-” Why don´t we ask her what she prefers?”.
With this phrase we ended the conversation. For fifteen minutes, their daughters and I had been trying to decide what would be the best for Carmen.
Carmen was an adorable old woman of almost eighty years old who had been admitted in the ICU a few days ago. A single criticism or complaint had not come out of her mouth these days, even when we put in her face the noninvasive mask for ventilation which pressed her on the ulcer by pressure from his nose. All seemed well for Carmen.
The income in ICU had been of those that we tend to say “a little limit”. Up to that time, she had lived with her moderate pulmonary fibrosis. Despite her frailty she had a good quality of life, she could slowly do everyday things at home, she went out to the street accompanied and was very attended by her daughters. Although we knew that an respiratory infection could be determinant in her evolution, we decided to give Carmen an opportunity with non invasive ventilatory support, assuming by both sides that that would be the therapeutic goal in the ICU. When I say “both sides” I am referring to his daughters and the intensivists, not to the patient, that we deliberately exclude in the decision not to worry Carmen about it.
The later evolution confirmed our predictions. High-flow oxygen therapy nor non invasive ventilation could alleviate her shortness of breath. She was exhausting. At that moment doubts appeared on daughters about whether the “agreed” performance was right. The moment in which only the ventilation mechanical invasive could offer her win a bit of time but without any guarantee of success come. The daughters were facing a cruel dilemma. In one hand, they did not felt comfortable with the decision to limit the treatment of support (“… If she has a chance to do is OK not to give her?”), but they did not want a no-win situation or keeping a suffer which they wanted to alleviate at all costs.
We had already spoken with the daughters the previous days with about living wills. In all these years of respiratory failure she never had been raised the issue of making living will and she never also had expressed by herself what her preferences were in the final moment. And in this way, we faced to these “hasty wills”. With all the sweetness and clarity that I was able I explained to Carmen in front of her daughters what the situation was, and what treatment options we had. The kindly eyes of Carmen were alternately looking to her daughters and to me, trying to find the answer in us. After closing a few seconds her eyes, when she opened them we could appreciate the determination in her look:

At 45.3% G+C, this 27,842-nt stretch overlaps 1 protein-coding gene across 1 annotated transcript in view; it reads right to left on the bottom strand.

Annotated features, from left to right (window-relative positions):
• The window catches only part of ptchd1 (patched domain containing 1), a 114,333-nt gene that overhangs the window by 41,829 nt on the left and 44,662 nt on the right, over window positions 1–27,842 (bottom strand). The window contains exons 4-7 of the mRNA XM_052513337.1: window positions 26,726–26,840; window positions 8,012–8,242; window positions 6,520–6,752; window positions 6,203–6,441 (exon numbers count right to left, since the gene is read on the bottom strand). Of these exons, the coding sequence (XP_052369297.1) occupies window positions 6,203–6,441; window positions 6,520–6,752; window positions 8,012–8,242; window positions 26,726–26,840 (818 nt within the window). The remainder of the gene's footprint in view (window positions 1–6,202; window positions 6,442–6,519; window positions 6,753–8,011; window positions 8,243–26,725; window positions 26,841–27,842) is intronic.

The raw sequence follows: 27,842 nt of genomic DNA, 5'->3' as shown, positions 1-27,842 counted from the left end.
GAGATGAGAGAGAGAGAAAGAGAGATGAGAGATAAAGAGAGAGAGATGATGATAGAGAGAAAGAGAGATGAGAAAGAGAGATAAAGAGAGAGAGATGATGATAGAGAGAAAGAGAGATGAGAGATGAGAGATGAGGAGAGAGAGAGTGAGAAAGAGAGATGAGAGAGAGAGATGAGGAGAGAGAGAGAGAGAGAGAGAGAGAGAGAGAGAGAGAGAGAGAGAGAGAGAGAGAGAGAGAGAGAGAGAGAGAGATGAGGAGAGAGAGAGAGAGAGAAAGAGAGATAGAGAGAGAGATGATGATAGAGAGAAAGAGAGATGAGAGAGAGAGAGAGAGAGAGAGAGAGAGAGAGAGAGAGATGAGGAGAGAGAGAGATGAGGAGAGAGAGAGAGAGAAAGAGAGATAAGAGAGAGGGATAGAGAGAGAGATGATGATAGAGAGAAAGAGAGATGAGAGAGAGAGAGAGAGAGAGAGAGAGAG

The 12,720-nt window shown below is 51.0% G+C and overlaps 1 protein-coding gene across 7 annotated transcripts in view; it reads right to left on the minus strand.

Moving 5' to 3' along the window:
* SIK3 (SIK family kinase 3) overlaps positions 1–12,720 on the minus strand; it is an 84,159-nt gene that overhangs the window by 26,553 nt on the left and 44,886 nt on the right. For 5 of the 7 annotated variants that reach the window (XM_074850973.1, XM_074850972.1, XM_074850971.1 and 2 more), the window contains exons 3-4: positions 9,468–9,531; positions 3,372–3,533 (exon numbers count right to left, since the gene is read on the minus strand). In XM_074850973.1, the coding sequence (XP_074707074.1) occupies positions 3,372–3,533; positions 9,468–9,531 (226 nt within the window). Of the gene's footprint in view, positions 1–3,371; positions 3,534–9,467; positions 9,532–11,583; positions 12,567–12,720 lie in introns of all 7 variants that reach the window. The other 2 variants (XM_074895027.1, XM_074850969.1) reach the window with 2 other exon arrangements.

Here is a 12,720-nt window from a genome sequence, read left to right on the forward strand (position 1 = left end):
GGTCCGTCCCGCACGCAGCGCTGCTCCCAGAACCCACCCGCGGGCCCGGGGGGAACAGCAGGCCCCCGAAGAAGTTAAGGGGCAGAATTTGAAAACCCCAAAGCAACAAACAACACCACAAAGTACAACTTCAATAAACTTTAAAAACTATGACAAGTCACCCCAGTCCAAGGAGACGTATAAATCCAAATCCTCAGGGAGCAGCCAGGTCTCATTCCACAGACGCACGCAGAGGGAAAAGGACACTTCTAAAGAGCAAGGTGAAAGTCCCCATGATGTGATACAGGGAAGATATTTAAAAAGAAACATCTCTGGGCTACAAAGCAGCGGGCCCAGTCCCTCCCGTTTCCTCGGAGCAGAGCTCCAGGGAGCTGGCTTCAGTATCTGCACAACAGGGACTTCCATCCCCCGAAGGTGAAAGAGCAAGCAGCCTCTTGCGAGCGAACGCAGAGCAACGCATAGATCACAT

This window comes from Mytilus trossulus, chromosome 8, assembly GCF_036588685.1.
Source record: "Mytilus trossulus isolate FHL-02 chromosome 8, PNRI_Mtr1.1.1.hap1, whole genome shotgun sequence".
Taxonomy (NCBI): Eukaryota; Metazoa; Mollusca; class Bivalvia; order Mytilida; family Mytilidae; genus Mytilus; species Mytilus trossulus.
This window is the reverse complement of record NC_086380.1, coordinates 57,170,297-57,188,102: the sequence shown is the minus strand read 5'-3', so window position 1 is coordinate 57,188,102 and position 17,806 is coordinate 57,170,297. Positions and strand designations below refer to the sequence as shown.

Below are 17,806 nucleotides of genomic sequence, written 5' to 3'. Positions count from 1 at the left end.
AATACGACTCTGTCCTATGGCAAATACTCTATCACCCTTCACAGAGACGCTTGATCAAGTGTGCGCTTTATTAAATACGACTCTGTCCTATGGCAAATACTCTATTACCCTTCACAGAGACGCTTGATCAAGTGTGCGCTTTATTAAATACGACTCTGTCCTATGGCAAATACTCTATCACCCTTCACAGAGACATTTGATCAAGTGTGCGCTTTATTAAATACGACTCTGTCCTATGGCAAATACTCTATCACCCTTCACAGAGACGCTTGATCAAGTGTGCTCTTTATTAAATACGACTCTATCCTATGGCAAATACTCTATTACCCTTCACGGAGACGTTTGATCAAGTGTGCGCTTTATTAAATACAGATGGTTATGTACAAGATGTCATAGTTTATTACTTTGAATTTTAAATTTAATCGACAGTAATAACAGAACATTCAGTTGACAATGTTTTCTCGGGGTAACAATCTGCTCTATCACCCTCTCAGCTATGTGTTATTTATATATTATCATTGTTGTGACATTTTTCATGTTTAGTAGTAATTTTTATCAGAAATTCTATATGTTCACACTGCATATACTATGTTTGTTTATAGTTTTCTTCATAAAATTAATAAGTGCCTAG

– “I want to live, and if the way is through intubation and connecting me a machine to have any chance, I want you to give it me”.
Few days later, Carmen died intubated and connected to a ventilator, surrounded by her family. Her decision had been respected.
All this history is full of failures easy of recognize. Why don´t we speak of death we want before it is imminent? Why don´t we help patients to reflect on this?. Why do we keep on taking decisions without the own interested, the patient, protecting us in the good will and in a badly understood protectionism?
How to reflect. How to lear. How to improve.
Intensivits. Hospital Universitario de Fuenlabrada.
Member of the International Research Humanizing Intensive Care Project.